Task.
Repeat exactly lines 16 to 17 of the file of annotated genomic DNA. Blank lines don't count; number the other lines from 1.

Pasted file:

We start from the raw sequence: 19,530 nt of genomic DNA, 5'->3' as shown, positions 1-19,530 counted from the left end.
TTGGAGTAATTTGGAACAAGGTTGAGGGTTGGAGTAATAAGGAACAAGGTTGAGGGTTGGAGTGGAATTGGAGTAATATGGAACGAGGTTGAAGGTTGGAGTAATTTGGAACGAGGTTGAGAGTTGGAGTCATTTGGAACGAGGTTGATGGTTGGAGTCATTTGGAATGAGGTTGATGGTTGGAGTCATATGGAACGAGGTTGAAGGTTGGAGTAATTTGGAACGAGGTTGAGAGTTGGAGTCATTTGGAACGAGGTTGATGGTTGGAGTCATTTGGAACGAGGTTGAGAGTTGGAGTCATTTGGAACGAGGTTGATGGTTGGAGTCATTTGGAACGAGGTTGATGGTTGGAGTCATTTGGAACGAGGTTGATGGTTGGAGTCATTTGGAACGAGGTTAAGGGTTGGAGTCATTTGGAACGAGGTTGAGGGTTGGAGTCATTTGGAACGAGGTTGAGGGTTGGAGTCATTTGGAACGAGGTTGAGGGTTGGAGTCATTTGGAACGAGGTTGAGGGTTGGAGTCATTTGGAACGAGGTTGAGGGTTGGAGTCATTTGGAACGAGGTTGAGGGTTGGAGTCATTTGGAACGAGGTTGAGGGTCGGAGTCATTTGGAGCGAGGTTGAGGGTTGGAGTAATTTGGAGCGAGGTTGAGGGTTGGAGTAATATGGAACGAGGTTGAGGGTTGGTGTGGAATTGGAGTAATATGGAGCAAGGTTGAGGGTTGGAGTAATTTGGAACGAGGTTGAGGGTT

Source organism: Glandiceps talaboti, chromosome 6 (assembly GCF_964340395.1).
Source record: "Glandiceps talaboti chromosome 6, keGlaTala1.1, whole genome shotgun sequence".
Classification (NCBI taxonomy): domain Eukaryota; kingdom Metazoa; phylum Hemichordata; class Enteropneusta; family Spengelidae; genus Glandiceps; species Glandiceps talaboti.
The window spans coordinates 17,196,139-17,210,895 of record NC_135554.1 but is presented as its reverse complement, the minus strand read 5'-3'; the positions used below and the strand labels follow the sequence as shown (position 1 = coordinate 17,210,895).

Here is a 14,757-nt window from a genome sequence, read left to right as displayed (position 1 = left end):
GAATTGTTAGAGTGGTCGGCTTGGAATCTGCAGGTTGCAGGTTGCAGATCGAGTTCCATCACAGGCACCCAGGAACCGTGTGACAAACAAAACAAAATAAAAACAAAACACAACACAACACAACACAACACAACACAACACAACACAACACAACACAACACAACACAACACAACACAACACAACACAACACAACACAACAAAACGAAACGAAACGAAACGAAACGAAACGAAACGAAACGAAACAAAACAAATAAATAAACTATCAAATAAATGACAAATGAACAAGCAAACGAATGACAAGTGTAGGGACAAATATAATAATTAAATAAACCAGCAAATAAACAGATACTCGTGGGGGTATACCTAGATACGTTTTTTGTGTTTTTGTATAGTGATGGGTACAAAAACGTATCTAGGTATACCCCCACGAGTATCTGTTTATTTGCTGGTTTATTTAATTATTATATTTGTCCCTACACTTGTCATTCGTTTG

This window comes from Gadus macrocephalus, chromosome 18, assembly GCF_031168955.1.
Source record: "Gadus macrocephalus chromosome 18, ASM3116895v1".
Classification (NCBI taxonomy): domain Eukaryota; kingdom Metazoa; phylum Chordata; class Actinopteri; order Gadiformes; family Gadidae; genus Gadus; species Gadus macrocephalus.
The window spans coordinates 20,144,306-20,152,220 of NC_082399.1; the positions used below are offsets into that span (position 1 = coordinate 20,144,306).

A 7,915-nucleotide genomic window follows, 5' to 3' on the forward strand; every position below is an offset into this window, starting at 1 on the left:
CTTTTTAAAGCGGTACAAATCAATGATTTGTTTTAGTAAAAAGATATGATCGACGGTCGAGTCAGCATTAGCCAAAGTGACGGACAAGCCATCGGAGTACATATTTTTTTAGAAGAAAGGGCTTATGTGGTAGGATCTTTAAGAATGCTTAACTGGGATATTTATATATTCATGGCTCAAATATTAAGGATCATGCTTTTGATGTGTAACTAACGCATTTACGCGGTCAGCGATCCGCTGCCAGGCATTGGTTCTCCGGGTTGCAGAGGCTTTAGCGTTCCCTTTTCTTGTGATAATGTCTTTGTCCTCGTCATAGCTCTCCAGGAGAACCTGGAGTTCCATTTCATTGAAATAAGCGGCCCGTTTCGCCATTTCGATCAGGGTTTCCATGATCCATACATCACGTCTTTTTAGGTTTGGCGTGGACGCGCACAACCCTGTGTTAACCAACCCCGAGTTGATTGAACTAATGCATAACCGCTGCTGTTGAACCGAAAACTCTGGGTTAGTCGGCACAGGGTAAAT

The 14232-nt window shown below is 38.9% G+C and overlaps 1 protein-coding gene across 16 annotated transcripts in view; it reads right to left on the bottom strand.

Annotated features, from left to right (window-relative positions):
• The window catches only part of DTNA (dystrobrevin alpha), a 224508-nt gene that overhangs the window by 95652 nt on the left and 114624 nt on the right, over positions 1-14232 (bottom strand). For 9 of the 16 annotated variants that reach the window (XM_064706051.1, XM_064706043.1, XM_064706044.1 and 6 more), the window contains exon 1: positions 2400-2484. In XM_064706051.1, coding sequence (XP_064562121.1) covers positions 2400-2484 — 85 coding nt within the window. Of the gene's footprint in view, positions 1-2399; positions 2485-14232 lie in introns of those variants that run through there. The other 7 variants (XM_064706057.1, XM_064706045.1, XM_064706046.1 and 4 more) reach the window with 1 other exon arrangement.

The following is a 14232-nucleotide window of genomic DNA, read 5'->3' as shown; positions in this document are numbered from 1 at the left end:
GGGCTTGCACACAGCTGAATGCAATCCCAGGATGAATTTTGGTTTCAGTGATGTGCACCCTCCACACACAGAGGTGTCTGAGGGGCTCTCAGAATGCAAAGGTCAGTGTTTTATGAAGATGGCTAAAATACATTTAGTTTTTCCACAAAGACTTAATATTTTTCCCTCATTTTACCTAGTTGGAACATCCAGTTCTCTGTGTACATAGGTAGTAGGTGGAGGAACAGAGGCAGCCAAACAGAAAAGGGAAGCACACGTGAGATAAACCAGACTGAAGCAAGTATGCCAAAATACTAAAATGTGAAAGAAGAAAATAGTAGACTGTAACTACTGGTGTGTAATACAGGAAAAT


Annotated features, from left to right (window-relative positions):
• The window catches only part of DTNA (dystrobrevin alpha), a 224508-nt gene that overhangs the window by 95652 nt on the left and 114624 nt on the right, over positions 1-14232 (bottom strand). For 9 of the 16 annotated variants that reach the window (XM_064706051.1, XM_064706043.1, XM_064706044.1 and 6 more), the window contains exon 1: positions 2400-2484. In XM_064706051.1, coding sequence (XP_064562121.1) covers positions 2400-2484 — 85 coding nt within the window. Of the gene's footprint in view, positions 1-2399; positions 2485-14232 lie in introns of those variants that run through there. The other 7 variants (XM_064706057.1, XM_064706045.1, XM_064706046.1 and 4 more) reach the window with 1 other exon arrangement.